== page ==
It is a phrase often thrown around without much thought. What does it actually mean to be a graphic designer, and what does that job title entail?
I graduated from the University of North Florida with a BFA and a concentration in graphic design and digital media. While in school, I worked for the school newspaper (The Spinnaker) where I started as an illustration artist, which led to a layout designer position and, eventually to art director.
Later, I helped transform this newspaper into a glossy magazine. This was a big transition because, generally speaking, photos and graphics need to be of a higher quality for a magazine than they need to be for newsprint. This transition also required an entirely new layout and art direction. The new magazine received Best in Show at the Associated Collegiate Press conference in New Orleans.
I have also traveled to Brazil where I offered pro bono design work for various non-profits working with children in poverty-stricken areas.
I say all of this not for the ego boost, but to give you some background as to who I am and what my trade is.
Merriam-Webster defines “graphic design” as this:
The art and profession of selecting and arranging visual elements — such as typography, images, symbols and colors — to convey a message to an audience. Sometimes graphic design is called ‘visual communications.’ It is a collaborative discipline: writers produce words, and photographers and illustrators create images that the designer incorporates into a complete visual message.
In a perfect world, the designer would get the best words, the best photos and the best illustrations and arrange them all into the most appealing and effective visual message pertaining to the target audience’s motivation levels.
However, all of those things don’t always fall into place. Even if they do, how can you be sure?
Below is an email that was created in the same manner that Merriam-Webster uses to describe “graphic design.” There are words on the page, given to a designer, which speak of the company and its product’s value. There is also a professionally-shot photo that shows a couple enjoying the product featured in the email. All of these elements have been combined into a visually pleasing design:
From a design perspective, this is an appealing email:
- The main headline is a very legible sans-serif (a proven category of typeface for headlines)
- There is plenty of contrast between the headline and background
- The email layout itself is dynamic, leading the viewer’s eye from left to right and then down the page to the rest of the message
- Overall, best design practices have been used (color, proximity, scale, etc.)
Now, I’m not going to go into the details of the rest of the email because the base of my argument centers around the top panel.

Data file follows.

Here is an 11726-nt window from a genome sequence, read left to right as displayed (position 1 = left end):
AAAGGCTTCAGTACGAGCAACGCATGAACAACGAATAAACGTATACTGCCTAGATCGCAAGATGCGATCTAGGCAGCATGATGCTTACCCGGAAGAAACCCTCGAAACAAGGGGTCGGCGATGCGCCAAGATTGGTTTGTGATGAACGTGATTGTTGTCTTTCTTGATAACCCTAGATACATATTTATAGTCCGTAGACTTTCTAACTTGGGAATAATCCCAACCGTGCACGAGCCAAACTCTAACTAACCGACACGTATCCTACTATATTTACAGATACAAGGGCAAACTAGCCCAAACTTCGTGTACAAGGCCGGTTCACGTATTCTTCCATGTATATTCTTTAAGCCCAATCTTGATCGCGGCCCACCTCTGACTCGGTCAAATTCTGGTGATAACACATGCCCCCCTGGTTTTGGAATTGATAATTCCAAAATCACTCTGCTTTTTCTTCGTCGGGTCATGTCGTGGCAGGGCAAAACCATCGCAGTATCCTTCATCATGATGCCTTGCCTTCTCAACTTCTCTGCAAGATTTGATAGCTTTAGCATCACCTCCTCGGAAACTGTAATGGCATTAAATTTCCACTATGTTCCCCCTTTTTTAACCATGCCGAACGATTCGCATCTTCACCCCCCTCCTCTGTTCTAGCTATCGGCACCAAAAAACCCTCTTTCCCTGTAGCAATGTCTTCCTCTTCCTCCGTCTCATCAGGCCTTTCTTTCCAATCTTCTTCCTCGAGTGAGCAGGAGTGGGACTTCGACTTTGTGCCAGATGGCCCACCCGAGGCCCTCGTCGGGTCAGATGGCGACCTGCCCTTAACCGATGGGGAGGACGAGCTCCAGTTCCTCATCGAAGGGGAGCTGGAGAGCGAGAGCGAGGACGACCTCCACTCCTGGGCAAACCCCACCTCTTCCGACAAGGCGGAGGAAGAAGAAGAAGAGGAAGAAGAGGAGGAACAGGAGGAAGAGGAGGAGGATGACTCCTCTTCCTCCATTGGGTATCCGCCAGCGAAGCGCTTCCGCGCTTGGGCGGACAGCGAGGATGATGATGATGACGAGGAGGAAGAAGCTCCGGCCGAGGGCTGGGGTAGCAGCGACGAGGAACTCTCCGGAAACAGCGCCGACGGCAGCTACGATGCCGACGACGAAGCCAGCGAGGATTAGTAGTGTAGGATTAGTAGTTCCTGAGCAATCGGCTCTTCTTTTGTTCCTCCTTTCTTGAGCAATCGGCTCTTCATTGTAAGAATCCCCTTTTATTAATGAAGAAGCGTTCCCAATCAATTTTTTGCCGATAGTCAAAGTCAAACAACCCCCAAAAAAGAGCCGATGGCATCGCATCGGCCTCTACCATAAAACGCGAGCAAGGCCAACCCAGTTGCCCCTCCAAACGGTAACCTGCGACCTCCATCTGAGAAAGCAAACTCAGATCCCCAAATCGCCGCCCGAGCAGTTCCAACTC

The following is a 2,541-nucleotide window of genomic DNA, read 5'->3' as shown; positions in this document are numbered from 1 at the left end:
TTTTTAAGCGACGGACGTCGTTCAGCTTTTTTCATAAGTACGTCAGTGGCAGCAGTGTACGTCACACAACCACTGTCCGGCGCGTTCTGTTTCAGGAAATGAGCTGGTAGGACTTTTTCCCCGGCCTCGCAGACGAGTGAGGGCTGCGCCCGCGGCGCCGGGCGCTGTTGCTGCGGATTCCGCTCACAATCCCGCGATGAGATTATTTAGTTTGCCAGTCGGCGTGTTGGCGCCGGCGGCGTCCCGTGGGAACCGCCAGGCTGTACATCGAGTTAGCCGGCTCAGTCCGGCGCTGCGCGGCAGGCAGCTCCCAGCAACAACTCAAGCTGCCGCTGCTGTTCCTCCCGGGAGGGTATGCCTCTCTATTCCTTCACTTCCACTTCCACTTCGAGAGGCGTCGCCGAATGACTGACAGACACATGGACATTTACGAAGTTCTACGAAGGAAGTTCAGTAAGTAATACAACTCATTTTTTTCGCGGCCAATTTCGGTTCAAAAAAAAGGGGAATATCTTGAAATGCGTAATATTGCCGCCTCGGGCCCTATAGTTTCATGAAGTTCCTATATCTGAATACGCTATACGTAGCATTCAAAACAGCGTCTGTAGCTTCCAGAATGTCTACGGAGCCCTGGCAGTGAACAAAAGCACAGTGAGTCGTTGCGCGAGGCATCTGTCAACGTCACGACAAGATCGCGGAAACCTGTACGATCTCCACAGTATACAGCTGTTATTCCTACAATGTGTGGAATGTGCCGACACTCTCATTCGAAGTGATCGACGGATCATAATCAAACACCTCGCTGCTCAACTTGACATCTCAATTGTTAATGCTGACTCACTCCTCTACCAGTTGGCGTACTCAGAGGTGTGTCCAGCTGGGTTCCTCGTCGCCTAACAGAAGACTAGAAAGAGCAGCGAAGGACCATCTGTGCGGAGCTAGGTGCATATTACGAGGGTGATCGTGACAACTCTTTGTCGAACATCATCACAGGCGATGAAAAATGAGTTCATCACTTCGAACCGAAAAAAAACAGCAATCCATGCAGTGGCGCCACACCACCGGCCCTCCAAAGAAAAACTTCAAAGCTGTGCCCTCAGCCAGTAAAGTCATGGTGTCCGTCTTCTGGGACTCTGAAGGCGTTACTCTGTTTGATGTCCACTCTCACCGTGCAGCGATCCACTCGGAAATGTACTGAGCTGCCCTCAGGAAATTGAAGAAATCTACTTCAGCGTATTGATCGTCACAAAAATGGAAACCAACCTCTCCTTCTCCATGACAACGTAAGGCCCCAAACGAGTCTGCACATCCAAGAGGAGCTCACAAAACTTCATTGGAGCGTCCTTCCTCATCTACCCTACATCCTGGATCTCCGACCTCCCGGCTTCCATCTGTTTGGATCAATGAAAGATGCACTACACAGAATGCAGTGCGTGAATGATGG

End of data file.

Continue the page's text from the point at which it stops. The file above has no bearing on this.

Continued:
Is the top panel of the email necessary? Would the audience’s reception change if it wasn’t there?
If I were to argue in favor of the top panel, I would say it may draw the viewer in, attracting the viewer’s eye to the couple’s faces before calling attention to the next available message, “Better sound to go.” This may spark enough interest for me to read the rest of the email and read the details of what is being offered.
However, we were curious: “Is the best way always the best design?”
The MECLABS’ conversion heuristic helps to shed light on what is happening with the email:
The biggest factor in the conversion heuristic itself, and this email particularly, is the motivation of the customer — also known as the 4m.
The prospect has just opened up this email, and depending on how much they like this company’s products, will determine how motivated they truly are.
Either way, the top panel with a visually appealing design and headline “Better sound to go” takes some mental processing before the prospect reads onward through the email to the core of the product offering.
Does the second it takes to interpret those visual elements add any perceived value, or does it hurt the process? Is this design the best option?
To answer these questions, we ran a test. We wanted to see if the pleasant design treatment impacted perceived value and, ultimately, clickthrough rate.
Here is the treatment email:
The only two changes that were made involved removing the top panel and switching the image and text in the black panel to lead the viewer’s eye from the woman’s face to the text (a general design rule of thumb: always have photo subjects facing the content).
Control and treatment side-by-side
What were the results?
The treatment outperformed the control by a relative 11.97% in clickthrough with a 99% level of confidence.
This confirmed some of our suspicions — sometimes the best approach is not always the one with the best design.
Being a designer myself, I would have opted for the control. However, this test shows that as designers, or creative experts in general, we must always keep in mind the true interest of the customer.
As soon as someone opens an email, they are looking for a reason to close it and move on to the next one. We need to continually ask ourselves, “What is it that the customer is looking for?”
In this case, the prospects were looking for information on these products upfront, and the design treatment (top panel) of the control proved to be not only irrelevant but also harmful for clickthrough rates.
- The best design is not always the best approach
- Do not let design conflate the objective of an email or message
- Every unnecessary piece of content is waste and reduces your chances of getting a click
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